Her teammates aren’t necessarily at her level, so she’s definitely going to be doing the heavy lifting, but compared to recent senior teams for the country, this is a great one. Valeriia Iarmolenko and Valeriia Osipova will also compete in the all-around and have solid enough work, with Iarmolenko capable of a great FTY and solid difficulty on beam while Osipova should shine on beam and floor. Anastasiia Budiashkina is known for especially good work on floor, though the team has unfortunately lost her on everything but bars this time around, I’m guessing due to injury because there’s no way they’d voluntarily take her off of floor. Alona Titarenko will compete all but bars, and should do some especially clean work on vault for the team.
But my excitement for these two up-and-coming programs isn’t outweighing my common sense, so I won’t count Germany, Belgium, or the Netherlands out at this point, but I think compared to their current Olympic-bound senior squads, these teams are a little behind in their overall potential due to a lack of difficulty, not lack of talent. Belgium especially tends to take things slowly until their gymnasts get to the senior level, and while they do have some strong events (floor is especially lovely!), their deficits on bars could hurt them a bit. Germany actually has a pretty excellent floor team as well, but they too are very weak on bars, and I don’t think any of their gymnasts can score in the 13s there. Keep an eye out for Helene Schäfer, younger sister of Pauline, with her difficult set on beam, while Emma Höfele should come in strong as a solid all-arounder. The Netherlands is in the same boat, with some great work from everyone (especially Sanna Veerman!), but a few weaknesses that could hurt their overall score.
Honorable mention for teams goes to Belarus, which I think has the potential to improve upon its 2014 Euros team score by about ten points if they all hit. They’re not quite strong enough to contend with some of the bigger guys, but there will be some great individual work – specifically from all-arounders Dziyana Kirykovich and Hanna Traukova – and all together, they’ve grown so much as a team and have the potential to finish better than they’ve seen in the past decade.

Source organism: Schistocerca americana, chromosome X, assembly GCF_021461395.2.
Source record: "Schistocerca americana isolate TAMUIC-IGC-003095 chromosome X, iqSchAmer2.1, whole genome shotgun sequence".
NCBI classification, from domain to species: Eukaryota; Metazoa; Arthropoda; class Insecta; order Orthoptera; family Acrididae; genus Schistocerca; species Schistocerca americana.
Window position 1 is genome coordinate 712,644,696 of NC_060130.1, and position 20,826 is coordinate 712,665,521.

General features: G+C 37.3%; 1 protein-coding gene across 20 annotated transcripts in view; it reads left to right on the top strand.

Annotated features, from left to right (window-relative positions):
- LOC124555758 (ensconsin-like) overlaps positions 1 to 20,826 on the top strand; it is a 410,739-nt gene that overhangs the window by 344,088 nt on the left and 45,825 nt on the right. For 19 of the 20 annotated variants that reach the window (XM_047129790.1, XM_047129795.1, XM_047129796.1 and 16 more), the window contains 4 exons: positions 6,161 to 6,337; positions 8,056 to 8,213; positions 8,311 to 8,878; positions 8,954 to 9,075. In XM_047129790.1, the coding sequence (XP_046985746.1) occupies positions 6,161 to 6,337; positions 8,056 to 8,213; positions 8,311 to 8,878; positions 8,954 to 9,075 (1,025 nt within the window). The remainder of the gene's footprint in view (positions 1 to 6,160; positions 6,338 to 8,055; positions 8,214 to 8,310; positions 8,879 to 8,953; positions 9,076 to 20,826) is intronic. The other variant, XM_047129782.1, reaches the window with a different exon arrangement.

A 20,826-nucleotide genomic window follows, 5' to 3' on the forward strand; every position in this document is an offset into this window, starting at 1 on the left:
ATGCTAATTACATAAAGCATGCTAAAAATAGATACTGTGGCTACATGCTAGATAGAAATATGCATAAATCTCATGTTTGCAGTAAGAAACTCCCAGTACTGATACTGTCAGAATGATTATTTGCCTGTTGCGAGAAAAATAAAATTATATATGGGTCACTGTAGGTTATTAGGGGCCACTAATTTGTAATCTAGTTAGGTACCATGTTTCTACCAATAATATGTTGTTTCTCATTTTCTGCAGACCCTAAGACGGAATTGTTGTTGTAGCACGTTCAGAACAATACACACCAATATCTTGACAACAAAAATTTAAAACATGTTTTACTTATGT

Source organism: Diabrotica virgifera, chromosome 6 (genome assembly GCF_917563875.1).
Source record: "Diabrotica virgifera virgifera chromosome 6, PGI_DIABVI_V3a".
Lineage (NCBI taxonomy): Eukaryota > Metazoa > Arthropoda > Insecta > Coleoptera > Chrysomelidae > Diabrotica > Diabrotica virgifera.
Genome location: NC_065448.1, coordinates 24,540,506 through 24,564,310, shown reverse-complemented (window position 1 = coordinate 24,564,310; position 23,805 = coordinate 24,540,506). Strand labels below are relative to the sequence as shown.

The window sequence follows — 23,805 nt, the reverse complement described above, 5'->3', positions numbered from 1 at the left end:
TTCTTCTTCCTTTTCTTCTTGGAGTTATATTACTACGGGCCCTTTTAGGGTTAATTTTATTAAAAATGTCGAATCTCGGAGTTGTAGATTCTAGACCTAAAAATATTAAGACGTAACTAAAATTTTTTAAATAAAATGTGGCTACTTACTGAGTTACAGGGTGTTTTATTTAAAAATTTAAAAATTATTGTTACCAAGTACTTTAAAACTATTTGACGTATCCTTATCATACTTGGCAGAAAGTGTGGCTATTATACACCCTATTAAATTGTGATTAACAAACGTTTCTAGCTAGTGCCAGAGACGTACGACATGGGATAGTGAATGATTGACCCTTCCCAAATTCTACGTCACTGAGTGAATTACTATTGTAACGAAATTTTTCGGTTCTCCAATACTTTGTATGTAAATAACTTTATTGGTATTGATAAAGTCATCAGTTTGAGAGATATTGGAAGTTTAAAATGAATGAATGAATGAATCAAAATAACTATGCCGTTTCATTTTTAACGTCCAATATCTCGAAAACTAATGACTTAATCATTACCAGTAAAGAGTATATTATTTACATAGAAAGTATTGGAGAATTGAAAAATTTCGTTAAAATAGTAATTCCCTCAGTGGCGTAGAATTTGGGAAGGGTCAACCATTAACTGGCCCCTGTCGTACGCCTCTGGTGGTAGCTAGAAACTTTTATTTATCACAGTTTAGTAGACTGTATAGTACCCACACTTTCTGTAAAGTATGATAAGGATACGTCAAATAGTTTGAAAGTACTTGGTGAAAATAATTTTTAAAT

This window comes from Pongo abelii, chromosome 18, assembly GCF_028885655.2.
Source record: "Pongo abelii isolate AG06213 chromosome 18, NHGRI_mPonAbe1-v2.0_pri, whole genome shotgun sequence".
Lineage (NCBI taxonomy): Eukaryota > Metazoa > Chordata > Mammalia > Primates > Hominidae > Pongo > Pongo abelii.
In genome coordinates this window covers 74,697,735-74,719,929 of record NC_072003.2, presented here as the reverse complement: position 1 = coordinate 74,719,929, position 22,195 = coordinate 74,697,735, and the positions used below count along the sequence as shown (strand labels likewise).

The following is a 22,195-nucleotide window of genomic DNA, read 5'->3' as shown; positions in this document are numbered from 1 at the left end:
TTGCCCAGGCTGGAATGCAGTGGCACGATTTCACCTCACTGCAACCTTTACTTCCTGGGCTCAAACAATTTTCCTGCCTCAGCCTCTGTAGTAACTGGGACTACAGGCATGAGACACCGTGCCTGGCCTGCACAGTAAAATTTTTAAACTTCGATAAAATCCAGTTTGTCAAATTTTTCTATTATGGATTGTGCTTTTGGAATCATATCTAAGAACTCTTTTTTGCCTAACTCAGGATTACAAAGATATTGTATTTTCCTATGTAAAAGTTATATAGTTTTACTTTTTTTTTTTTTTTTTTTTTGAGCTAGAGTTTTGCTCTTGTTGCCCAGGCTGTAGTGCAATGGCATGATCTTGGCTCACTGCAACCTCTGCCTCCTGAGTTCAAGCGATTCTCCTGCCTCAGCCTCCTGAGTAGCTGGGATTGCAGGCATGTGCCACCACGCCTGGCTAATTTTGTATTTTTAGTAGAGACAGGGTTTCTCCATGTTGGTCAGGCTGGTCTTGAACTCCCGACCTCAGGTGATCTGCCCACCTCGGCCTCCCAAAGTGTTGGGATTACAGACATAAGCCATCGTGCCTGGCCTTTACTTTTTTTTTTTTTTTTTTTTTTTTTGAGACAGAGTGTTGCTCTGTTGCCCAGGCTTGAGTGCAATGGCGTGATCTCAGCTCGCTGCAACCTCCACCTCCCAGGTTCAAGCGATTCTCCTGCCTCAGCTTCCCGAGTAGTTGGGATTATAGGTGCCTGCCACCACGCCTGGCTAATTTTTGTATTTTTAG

Beyond the teams are the individuals, and there are tons of great performers this year, many of whom have finals potential but even with their big individual potential, the teams are overall too weak for the standouts to carry themselves. My to-watch list here includes Nora Feher and Dorka Szujo of Hungary, Andrea Carmona of Spain, Iida-Maria Vänni and Enni Kettunen of Finland, Georgia Ananiadou of Greece, Marie Skammelsen of Denmark, Juliane Tøssebro of Norway, Lucija Hribar of Slovenia, Andjela Djurdjevic of Serbia, Doga Özgöcmez of Turkey, Jessica Hutchinson of Bulgaria, Patrycja Dronia of Poland, Viktoria Vydurekova of Slovakia, and Polina Borzykh of Georgia (she’ll only do bars and beam, sadly, but could make the final on both).
Aside from Russia’s likely domination, the junior field at Euros will include quite a few surprises, especially from countries you might not be used to seeing thrive at the major international level. Romania will definitely make a resurgence here, something they’ll hopefully be able to hold on to going into the next quad. Switzerland could manage a medal at home. The Czech Republic and Ukraine could topple programs with full teams going to this summer’s Olympic Games. And gymnasts from underrepresented programs like Georgia, Bulgaria, Denmark, and more could wind up competing along with the big dogs in finals.
The junior competition begins at 10 am on Wednesday June 1. The four subdivisions will act as the team final as well as the qualifying meet for the all-around and event finals, with the top teams of the day to be awarded in a ceremony following the fourth subdivision. There will be no live stream for the juniors, but we’ll try to bring you as much info as we can on Twitter throughout the day. Start lists for all subdivisions are available here, and you can also follow live results thanks to Longines. For more information, including all of our coverage of this year’s Euros, please visit our coverage guide.
Article by Lauren Hopkins